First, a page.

IP Update, June 8, 2007
A team of Morrison & Foerster lawyers and their co-counsel recently obtained a favorable jury verdict in a patent infringement case brought against two subsidiaries of client EchoStar Communication Corporation. The case was tried in the U.S. District Court for the Eastern District of Texas (Tyler Division) before Judge Leonard Davis. The Eastern District has proven to be a difficult venue for defendants accused of patent infringement.
An eight-person jury took just over an hour to find the plaintiff’s patent invalid on several separate grounds. It was only the second time on record that a jury in the Eastern District of Texas had handed down a defense win in a patent case by finding the patent at issue invalid. The unanimous verdict was returned on May 21, 2007, in Tyler, which is approximately 100 miles east of Dallas.
The Plaintiff was Forgent Networks, of Austin, Texas, a patent-holding company. In 2005, Forgent sued major satellite and cable companies, including EchoStar, claiming that their use of DVR (digital video recorder) technology infringed a patent issued to Forgent in 2001.
Shortly before trial, a number of cable operators and DVR manufacturers — including Time Warner Cable, Comcast, Cox, Charter, Digeo, Motorola, and Scientific Atlanta — settled with Forgent for a total of approximately $20 million. Satellite television rival DIRECTV also reached a settlement with Forgent just prior to trial for an estimated $8 million.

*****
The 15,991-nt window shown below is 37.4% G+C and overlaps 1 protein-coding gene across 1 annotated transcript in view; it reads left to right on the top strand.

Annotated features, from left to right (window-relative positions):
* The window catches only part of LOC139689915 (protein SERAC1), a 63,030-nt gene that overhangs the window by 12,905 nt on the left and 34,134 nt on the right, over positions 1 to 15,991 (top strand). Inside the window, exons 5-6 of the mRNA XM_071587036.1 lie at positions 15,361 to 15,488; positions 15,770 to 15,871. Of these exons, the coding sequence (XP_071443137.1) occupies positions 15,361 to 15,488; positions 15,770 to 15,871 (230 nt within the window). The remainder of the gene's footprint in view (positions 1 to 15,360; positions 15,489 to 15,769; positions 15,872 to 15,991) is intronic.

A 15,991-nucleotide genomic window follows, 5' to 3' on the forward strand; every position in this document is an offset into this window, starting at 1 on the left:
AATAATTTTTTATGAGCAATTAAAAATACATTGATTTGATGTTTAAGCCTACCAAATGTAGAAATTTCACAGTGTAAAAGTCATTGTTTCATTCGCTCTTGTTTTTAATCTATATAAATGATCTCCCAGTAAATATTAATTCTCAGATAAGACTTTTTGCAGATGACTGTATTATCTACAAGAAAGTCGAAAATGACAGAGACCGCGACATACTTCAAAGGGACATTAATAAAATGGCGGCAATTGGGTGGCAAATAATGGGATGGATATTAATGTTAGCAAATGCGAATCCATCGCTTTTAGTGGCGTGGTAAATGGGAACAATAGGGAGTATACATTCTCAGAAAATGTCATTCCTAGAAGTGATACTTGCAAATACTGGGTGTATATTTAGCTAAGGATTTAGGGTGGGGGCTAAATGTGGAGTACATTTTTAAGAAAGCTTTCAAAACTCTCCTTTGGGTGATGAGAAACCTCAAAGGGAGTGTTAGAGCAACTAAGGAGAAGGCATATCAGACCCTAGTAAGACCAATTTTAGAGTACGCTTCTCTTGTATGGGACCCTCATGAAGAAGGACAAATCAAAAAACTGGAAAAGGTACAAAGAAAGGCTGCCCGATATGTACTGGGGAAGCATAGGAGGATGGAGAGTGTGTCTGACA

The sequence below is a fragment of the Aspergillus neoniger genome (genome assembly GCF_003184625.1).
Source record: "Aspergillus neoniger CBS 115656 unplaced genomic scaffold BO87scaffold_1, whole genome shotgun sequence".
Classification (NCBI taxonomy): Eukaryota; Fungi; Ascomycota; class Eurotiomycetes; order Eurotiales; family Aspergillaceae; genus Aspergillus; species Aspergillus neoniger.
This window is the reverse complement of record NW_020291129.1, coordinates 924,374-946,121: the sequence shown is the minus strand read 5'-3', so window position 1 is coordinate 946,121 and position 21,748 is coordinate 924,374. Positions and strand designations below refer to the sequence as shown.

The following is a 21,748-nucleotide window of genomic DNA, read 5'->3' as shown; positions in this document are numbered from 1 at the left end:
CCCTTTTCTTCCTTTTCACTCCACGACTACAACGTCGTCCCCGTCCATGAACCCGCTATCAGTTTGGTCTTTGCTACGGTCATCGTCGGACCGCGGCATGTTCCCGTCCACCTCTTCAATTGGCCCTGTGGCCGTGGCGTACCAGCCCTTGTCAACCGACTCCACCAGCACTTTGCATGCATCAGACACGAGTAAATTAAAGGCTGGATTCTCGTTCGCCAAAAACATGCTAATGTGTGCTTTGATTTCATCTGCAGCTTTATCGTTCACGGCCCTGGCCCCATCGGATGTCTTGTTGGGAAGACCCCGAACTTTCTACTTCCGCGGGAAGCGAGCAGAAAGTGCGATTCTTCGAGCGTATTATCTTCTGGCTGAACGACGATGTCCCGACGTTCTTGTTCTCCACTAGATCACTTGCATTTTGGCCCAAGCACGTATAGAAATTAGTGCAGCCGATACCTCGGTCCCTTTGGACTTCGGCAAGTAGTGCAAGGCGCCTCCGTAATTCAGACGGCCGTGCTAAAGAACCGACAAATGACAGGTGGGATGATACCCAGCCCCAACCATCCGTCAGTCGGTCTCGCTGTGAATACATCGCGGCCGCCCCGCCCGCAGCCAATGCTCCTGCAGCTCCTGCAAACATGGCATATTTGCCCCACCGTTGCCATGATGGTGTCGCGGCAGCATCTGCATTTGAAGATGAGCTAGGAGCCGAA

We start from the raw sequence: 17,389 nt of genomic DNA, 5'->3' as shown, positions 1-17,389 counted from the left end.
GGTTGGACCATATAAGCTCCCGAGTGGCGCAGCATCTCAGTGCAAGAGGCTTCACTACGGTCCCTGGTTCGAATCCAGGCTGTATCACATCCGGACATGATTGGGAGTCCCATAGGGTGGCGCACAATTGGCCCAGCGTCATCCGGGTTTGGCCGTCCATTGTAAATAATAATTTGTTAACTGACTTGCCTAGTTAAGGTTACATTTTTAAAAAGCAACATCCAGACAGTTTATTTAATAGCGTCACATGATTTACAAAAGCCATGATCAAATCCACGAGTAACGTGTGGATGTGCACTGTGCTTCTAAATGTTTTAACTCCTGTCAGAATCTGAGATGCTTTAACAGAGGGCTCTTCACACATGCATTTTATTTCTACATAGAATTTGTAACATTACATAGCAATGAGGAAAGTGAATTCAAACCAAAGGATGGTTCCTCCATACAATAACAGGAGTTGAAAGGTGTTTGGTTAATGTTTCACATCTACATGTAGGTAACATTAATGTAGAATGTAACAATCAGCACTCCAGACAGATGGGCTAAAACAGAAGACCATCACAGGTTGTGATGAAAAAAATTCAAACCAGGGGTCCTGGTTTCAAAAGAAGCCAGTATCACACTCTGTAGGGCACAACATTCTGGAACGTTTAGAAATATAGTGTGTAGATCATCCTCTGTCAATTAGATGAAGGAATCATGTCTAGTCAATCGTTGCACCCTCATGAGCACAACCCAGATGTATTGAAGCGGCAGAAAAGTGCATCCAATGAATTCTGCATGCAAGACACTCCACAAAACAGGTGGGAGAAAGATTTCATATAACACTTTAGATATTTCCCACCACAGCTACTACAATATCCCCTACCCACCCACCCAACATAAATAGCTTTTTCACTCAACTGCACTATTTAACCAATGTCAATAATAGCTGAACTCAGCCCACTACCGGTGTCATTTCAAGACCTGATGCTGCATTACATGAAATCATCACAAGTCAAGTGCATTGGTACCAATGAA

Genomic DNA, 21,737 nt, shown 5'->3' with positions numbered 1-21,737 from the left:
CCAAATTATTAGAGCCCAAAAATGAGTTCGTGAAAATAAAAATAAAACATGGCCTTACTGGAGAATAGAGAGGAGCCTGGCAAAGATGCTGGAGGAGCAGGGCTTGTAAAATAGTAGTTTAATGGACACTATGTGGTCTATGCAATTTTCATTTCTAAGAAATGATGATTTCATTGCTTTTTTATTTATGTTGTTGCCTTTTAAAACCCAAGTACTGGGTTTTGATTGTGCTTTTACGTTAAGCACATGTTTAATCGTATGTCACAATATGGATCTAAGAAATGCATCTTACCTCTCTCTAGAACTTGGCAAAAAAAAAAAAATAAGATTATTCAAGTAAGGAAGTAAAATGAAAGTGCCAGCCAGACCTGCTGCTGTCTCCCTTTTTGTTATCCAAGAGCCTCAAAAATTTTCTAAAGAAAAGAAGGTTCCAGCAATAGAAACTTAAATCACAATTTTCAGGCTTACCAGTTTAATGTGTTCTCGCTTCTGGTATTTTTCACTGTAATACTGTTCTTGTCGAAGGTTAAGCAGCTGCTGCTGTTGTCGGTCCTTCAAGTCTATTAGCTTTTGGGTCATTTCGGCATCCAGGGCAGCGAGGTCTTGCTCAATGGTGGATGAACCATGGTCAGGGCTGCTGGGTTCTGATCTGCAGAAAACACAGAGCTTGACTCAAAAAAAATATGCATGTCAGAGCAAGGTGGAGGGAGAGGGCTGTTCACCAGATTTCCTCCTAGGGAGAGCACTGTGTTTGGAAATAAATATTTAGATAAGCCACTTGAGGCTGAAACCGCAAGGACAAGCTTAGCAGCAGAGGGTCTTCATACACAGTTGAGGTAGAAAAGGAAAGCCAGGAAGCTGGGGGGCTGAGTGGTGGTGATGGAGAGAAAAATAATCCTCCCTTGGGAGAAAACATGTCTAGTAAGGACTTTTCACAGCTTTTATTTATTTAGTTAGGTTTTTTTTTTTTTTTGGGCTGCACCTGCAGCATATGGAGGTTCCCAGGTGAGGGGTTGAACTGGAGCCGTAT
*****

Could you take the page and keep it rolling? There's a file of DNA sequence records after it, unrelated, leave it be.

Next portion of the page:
EchoStar (NASDAQ: DISH), based in Englewood, Colorado, decided to fight Forgent’s claims. Forgent sought damages from EchoStar in excess of $205 million.
Rachel Krevans, a partner in Morrison & Foerster’s San Francisco office and Charles S. Barquist, a partner in the firm’s Los Angeles office, led the trial team with Otis Carroll of the Tyler, Texas firm of Ireland, Carroll & Kelley, P.C. EchoStar argued that Forgent’s patent was invalid for lack of an adequate written description, and was anticipated and obvious in light of the prior art. The jury found all of the asserted claims were invalid on every one of these grounds. EchoStar elected not to dispute infringement at trial in favor of a strategy focused on the invalidity of the patent.
“We demonstrated to the jury that Forgent’s patent was void on three distinct grounds: written description, anticipation, and obviousness,” Ms. Krevans said. “The swift and unanimous ruling of the jury vindicates EchoStar’s decision to fight this meritless lawsuit. We are gratified by their verdict, which demanded a thorough understanding of quite complex technology issues.”
In addition to Ms. Krevans and Mr. Barquist, the Morrison & Foerster lawyers representing EchoStar included Jason A. Crotty (San Francisco) and Scott F. Llewellyn (Denver). EchoStar’s in-house legal counsel on the case was Jeffrey H. Blum.